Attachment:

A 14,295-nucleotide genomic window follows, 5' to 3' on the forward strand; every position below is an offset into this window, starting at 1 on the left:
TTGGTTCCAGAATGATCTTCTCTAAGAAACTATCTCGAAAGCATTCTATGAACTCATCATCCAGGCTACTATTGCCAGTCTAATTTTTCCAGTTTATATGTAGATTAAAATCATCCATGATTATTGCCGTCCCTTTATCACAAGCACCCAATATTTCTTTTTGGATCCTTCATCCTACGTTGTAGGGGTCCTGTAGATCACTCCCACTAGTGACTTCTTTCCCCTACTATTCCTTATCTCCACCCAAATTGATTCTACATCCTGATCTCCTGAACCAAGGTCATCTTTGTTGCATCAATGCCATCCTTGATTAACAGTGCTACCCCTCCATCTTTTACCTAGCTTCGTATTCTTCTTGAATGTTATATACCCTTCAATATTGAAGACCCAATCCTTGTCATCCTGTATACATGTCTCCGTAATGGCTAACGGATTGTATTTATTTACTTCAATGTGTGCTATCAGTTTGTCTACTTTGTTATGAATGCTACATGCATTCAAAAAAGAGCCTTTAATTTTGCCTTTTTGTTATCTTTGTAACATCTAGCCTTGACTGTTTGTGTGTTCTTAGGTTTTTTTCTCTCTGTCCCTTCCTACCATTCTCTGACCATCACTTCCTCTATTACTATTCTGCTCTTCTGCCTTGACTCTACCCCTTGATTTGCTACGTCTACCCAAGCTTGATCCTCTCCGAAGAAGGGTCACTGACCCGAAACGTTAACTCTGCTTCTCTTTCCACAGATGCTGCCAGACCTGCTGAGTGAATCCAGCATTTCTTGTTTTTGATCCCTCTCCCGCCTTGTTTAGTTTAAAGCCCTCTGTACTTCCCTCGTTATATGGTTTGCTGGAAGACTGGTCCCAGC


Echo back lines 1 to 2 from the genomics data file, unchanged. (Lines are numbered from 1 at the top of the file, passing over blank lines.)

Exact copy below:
A 14,295-nucleotide genomic window follows, 5' to 3' on the forward strand; every position below is an offset into this window, starting at 1 on the left:
TTGGTTCCAGAATGATCTTCTCTAAGAAACTATCTCGAAAGCATTCTATGAACTCATCATCCAGGCTACTATTGCCAGTCTAATTTTTCCAGTTTATATGTAGATTAAAATCATCCATGATTATTGCCGTCCCTTTATCACAAGCACCCAATATTTCTTTTTGGATCCTTCATCCTACGTTGTAGGGGTCCTGTAGATCACTCCCACTAGTGACTTCTTTCCCCTACTATTCCTTATCTCCACCCAAATTGATTCTACATCCTGATCTCCTGAACCAAGGTCATCTTTGTTGCATCAATGCCATCCTTGATTAACAGTGCTACCCCTCCATCTTTTACCTAGCTTCGTATTCTTCTTGAATGTTATATACCCTTCAATATTGAAGACCCAATCCTTGTCATCCTGTATACATGTCTCCGTAATGGCTAACGGATTGTATTTATTTACTTCAATGTGTGCTATCAGTTTGTCTACTTTGTTATGAATGCTACATGCATTCAAAAAAGAGCCTTTAATTTTGCCTTTTTGTTATCTTTGTAACATCTAGCCTTGACTGTTTGTGTGTTCTTAGGTTTTTTTCTCTCTGTCCCTTCCTACCATTCTCTGACCATCACTTCCTCTATTACTATTCTGCTCTTCTGCCTTGACTCTACCCCTTGATTTGCTACGTCTACCCAAGCTTGATCCTCTCCGAAGAAGGGTCACTGACCCGAAACGTTAACTCTGCTTCTCTTTCCACAGATGCTGCCAGACCTGCTGAGTGAATCCAGCATTTCTTGTTTTTGATCCCTCTCCCGCCTTGTTTAGTTTAAAGCCCTCTGTACTTCCCTCGTTATATGGTTTGCTGGAAGACTGGTCCCAGC